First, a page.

Mind, Body, and Soul is sponsored content.

A mental health expert says that healing can come from simply walking and it helps heal the body and the soul.

"There is a wooded river trail that I walk daily. There are times when I begin my walk with something very upsetting on my mind. I rant and rave, mostly in my head, and sometimes I say things out loud," says Terry Warburton, the Clinical Director of Recover of Hope Counselling in Winnipeg. 

Whether she is feeling overwhelmed emotionally, or she has a physical issue, Warburton has found there are many benefits to getting outside for a walk. 

"Walking helps me to feel and explore what is going on inside of me. Once I’ve felt and expressed the intensity of what I was feeling, a sense of relief often comes. I gain perspective, maybe seeing my part of the problem or my own selfishness. Walking can heal us from how we’re feeling. I am grateful that the trees keep my secrets, but am particularly grateful that they provide me with a safe place to feel and express myself."

Warburton, as a woman of faith, shares how she sees the connection of walking with healing in the Bible.

"Jesus walked everywhere. If you were to map all of the places he went, he wasn’t particularly organized and time-efficient in how He did his trips. He didn’t seem to be in too much of a hurry though, enjoying the journey as much as getting there. He had time to connect with His disciples," she says.

Slowing down allows us to notice things that in our busy schedules we may have previously missed, according to Warburton.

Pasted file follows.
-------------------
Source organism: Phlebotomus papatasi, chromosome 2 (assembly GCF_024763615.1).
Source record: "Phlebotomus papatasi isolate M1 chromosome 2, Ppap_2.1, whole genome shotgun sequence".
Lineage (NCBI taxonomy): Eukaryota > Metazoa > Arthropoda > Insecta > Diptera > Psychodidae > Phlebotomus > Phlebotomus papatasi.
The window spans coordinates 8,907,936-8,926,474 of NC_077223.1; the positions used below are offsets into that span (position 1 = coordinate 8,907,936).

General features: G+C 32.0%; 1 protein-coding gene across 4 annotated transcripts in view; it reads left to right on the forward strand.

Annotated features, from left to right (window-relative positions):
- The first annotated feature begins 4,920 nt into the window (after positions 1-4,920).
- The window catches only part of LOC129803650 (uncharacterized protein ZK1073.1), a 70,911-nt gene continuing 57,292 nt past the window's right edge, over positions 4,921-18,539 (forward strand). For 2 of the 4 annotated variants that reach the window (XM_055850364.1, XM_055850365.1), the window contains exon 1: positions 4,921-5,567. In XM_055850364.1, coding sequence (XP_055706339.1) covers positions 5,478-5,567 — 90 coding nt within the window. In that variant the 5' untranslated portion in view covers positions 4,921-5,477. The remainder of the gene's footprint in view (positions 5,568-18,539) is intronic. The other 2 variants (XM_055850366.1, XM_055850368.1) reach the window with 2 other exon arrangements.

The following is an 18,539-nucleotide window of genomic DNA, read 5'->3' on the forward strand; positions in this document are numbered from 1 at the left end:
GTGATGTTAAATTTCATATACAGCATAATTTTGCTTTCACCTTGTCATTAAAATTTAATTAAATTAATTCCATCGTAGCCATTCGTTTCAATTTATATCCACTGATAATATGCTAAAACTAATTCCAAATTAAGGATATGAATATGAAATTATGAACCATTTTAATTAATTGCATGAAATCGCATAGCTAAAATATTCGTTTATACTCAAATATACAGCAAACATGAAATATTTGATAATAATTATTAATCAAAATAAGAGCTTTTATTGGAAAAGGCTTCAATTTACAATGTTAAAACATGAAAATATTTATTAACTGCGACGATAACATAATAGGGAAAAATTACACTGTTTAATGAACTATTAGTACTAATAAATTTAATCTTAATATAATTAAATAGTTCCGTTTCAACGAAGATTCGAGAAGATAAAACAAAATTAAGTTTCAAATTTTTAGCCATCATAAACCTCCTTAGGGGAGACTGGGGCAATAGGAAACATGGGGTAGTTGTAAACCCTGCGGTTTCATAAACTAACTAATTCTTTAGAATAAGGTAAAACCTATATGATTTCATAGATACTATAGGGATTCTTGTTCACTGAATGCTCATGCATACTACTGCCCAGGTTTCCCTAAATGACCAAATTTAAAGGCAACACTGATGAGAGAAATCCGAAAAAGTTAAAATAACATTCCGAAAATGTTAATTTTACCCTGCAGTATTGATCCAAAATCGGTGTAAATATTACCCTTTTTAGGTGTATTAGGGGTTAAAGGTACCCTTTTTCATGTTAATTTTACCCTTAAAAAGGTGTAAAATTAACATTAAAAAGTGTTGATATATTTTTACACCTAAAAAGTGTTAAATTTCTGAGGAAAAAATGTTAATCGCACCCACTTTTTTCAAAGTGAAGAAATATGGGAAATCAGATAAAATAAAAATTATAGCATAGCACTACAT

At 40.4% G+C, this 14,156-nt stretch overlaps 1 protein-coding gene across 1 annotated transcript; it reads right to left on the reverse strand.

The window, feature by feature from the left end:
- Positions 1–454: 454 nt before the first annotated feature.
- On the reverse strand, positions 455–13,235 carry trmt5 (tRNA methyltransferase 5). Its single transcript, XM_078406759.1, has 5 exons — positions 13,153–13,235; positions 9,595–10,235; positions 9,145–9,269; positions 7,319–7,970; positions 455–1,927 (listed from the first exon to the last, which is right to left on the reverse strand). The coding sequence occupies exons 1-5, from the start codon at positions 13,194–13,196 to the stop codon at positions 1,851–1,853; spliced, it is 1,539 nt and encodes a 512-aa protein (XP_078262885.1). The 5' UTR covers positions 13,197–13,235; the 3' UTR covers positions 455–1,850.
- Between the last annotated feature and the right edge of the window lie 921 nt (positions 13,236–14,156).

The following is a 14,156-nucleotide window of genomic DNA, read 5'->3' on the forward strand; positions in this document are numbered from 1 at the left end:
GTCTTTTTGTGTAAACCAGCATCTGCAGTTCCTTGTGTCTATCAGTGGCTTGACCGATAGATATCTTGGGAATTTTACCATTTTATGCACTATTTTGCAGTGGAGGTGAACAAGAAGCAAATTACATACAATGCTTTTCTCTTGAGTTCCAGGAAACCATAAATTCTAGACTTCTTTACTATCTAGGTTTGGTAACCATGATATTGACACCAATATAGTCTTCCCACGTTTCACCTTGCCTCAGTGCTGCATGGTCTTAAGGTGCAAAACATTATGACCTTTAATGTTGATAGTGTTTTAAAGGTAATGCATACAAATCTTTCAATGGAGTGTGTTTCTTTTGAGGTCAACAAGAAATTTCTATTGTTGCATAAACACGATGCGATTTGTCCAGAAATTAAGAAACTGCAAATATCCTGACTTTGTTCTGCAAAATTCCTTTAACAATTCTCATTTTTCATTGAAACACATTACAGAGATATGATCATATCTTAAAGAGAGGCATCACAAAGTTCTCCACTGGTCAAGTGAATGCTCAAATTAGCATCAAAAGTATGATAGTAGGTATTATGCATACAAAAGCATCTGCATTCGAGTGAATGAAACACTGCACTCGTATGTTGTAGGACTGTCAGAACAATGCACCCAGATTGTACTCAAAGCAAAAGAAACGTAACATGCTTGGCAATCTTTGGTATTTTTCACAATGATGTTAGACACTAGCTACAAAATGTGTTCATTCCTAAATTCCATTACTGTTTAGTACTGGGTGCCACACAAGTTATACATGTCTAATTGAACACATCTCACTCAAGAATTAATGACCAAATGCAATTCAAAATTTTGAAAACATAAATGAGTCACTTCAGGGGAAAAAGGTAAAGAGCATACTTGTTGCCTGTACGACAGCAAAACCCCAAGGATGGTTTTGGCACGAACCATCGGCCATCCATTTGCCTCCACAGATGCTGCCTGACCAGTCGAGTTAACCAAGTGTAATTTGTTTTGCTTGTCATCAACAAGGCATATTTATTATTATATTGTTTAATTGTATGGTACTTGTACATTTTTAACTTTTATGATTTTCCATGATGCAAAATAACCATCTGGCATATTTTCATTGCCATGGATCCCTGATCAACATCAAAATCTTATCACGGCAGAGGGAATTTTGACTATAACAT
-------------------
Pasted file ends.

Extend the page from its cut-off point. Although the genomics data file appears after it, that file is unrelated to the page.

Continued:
"In slowing down, we notice our own thoughts and feelings in a way that we had previously been too busy to do. Sometimes this can be uncomfortable. Our busyness can keep us from paying attention to ourselves. But listening to ourselves is an important part of living a full life as a human being. Listening to the good, bad and the ugly, all the parts of ourselves."

Spring is the perfect time to walk as the new life in all the living things is a physical sign people can reflect on.

"We have just come through the dead of winter. When you look at the trees and fields,  they look like there is no life them. But we know that the reality of spring is in each tree, each living thing. I am grateful to live somewhere that has four distinct seasons. There is something very special about spring. New life where there seemed to be months of deadness, the buds on the trees, the beautiful shade of fresh spring green that will soon take over the brown that is all around us."

Warburton encourages people to look at nature as they walk, to notice the changes taking place.

"There are strong and proven scientific links between improved mental health and walking, especially when out in nature. For those of us who have had surgeries of different kinds, what is the first thing the doctors want us to do? They want us to get you up and walk. In most cases, whatever we are struggling with, walking will almost always help us to heal."